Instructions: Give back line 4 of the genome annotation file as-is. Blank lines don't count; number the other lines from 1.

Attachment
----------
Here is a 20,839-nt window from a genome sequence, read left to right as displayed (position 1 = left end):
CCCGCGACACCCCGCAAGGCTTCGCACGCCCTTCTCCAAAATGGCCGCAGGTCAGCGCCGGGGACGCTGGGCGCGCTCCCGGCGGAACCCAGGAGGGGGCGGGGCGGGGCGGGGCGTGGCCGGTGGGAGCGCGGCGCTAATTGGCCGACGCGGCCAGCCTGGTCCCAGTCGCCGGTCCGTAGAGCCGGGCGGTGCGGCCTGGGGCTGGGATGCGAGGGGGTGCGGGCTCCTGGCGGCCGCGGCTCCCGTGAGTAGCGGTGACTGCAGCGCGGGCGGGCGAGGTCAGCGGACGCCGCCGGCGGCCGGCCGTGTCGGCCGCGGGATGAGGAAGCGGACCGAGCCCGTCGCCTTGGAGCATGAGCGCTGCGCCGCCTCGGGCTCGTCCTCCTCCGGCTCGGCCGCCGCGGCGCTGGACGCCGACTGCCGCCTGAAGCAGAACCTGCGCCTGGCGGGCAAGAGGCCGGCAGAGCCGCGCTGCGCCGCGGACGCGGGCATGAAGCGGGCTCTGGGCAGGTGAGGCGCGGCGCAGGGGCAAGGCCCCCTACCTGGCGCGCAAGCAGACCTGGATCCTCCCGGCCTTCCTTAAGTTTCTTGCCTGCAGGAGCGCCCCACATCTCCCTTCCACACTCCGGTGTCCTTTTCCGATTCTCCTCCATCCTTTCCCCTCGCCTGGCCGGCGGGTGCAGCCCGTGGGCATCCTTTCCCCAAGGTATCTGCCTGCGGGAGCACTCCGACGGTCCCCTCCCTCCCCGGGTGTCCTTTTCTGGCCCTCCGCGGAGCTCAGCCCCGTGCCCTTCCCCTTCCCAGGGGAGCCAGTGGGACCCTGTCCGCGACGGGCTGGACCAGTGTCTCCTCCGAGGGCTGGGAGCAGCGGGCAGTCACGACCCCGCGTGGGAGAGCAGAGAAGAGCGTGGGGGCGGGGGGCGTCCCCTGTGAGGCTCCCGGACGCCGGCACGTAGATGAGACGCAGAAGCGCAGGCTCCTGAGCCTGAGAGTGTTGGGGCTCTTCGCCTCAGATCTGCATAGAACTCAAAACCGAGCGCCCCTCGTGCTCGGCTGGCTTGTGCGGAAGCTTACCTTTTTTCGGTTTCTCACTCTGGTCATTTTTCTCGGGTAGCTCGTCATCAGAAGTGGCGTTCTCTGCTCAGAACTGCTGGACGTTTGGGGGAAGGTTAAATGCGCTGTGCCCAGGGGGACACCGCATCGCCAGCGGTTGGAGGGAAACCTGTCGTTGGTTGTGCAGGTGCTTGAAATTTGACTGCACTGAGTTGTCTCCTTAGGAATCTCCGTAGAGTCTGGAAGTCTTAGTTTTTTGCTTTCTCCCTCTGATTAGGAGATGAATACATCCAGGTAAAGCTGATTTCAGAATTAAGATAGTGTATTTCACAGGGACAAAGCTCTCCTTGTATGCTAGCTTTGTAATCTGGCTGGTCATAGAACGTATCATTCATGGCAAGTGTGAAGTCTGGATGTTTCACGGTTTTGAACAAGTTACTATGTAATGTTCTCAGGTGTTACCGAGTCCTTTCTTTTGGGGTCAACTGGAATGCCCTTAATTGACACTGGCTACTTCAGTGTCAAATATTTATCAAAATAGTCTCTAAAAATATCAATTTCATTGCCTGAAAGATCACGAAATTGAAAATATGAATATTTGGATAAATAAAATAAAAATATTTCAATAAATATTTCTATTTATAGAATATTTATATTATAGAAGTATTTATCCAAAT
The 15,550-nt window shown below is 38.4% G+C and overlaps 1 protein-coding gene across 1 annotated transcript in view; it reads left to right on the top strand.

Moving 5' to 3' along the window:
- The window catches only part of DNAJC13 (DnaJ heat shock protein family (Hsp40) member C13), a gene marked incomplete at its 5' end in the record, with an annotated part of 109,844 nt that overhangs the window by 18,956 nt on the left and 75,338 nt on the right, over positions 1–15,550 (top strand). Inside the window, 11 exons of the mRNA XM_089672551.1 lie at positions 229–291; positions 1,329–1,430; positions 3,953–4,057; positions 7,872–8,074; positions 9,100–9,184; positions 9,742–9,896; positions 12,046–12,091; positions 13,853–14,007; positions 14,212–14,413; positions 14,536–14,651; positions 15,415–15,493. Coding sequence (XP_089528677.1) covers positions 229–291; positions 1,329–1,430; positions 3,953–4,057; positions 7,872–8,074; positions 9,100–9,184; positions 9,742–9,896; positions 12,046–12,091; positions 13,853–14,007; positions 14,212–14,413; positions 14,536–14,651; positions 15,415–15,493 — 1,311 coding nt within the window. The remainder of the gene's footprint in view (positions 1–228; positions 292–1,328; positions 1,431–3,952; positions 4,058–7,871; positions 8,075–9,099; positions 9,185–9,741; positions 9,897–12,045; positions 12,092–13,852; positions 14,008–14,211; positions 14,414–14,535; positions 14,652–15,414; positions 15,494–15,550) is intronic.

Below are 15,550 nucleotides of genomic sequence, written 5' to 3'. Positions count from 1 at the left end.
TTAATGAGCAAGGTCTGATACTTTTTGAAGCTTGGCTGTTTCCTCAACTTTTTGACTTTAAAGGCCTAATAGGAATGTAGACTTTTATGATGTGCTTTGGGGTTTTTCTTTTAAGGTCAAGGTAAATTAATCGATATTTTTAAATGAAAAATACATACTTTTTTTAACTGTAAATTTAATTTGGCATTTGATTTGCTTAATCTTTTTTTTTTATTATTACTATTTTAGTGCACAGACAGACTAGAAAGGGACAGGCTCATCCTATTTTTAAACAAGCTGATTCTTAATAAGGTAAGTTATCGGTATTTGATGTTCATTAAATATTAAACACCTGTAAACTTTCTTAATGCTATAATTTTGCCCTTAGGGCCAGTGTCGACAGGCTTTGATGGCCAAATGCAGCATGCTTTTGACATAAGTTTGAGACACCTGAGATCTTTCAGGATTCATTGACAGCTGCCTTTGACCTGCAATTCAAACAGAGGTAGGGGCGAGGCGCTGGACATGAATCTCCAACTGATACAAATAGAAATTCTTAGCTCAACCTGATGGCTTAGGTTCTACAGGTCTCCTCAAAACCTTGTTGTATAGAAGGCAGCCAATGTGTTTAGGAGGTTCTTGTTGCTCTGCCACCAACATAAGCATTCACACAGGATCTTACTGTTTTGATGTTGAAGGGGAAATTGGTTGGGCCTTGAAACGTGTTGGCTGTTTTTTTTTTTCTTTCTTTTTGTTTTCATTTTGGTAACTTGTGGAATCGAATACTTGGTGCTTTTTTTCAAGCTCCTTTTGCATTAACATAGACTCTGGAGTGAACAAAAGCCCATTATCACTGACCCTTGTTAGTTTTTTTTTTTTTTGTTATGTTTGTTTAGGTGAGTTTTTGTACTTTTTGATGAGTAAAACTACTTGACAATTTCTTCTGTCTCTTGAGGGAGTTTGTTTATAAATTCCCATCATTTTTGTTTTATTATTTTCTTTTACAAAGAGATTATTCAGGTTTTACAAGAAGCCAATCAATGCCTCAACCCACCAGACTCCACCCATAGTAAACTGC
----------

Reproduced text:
Moving 5' to 3' along the window: